Flatworthy did not believe in working, and declared that the only dignified thing to do was to ‘Accio’ more gold. This he attempted to do by pointing his wand in the direction of a nearby goblin workshop. In one sense, his plan worked. Several exquisite pieces of goblin jewellery (as yet unfinished, so without anti-theft charms upon them) came soaring in through the windows of the Accionites’ headquarters.

Food is accioable

Aware that they were still being hunted down by fearsome goblins, and growing both hungry and thirsty, Flatworthy attempted to summon both food and drink to their basement lair.

Animals are useally not accioable

Rule The Summoning Charm is ineffective on most living creatures, and those that can be Summoned are rarely worth Summoning (such as Flobberworms).
Story All we know is that, on the eighteenth of September, 1743, Flatworthy attempted to Summon himself an entire farm complete with livestock, cosy cottage and well- stocked larder. Naturally, the buildings would not shift, but the furious farmer followed his flying cows to the cave on the hill, and discovered Flatworthy, still lying on his cushions, but crushed to death beneath a pile of hay bales and cattle.

Limits

Most magical objects are now sold carrying anti-theft devices that will prevent them being Summoned by any but their owner.


Once you have mastered this charm, you have the ability to Summon any object of which you have need (providing, of course, that you respect the International Statute of Wizarding Secrecy, since no object should be Summoned if it is likely to whizz under the nose of a Muggle).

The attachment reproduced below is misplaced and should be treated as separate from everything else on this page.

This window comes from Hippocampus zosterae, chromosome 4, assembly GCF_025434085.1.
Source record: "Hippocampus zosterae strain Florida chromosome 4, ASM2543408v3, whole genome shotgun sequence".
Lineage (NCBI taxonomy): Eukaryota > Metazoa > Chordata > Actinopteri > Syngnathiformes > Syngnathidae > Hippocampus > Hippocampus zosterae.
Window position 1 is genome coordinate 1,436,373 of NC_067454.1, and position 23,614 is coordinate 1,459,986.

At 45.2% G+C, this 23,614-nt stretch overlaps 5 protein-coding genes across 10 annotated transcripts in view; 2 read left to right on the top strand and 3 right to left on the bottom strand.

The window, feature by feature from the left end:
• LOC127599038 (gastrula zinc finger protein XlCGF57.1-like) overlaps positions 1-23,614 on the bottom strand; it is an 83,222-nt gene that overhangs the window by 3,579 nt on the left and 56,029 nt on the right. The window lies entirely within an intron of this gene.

Only works on inanimate objects

JK Rowling's new website adds that Accio only directly works on inanimate objects:

Why couldn’t Newt use ‘Accio’ to retrieve all his beasts?
‘Accio’ only works on inanimate objects. While people or creatures may be indirectly moved by ‘Accio-ing’ objects that they are wearing or holding, this carries all kinds of risks because of the likelihood of injury to the person or beast attached to an object travelling at close to the speed of light.

  • From all the cosmic rays within a hundred light-years, Accio antimatter! – Joshua Feb 11 '17 at 5:30
  • Regarding animate objects, in Goblet of Fire we find: "Fine," snapped Padma, and she got up and went to join Parvati and the Beauxbatons boy, who conjured up one of his friends to join them so fast that Harry could have sworn he had zoomed him there by a Summoning Charm. – Alex May 13 '18 at 22:25
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    Also: the lost donkey was Summoned from a distant briar patch and set down softly in its stable – The Tales of Beadle the Bard – Alex Oct 22 '18 at 21:13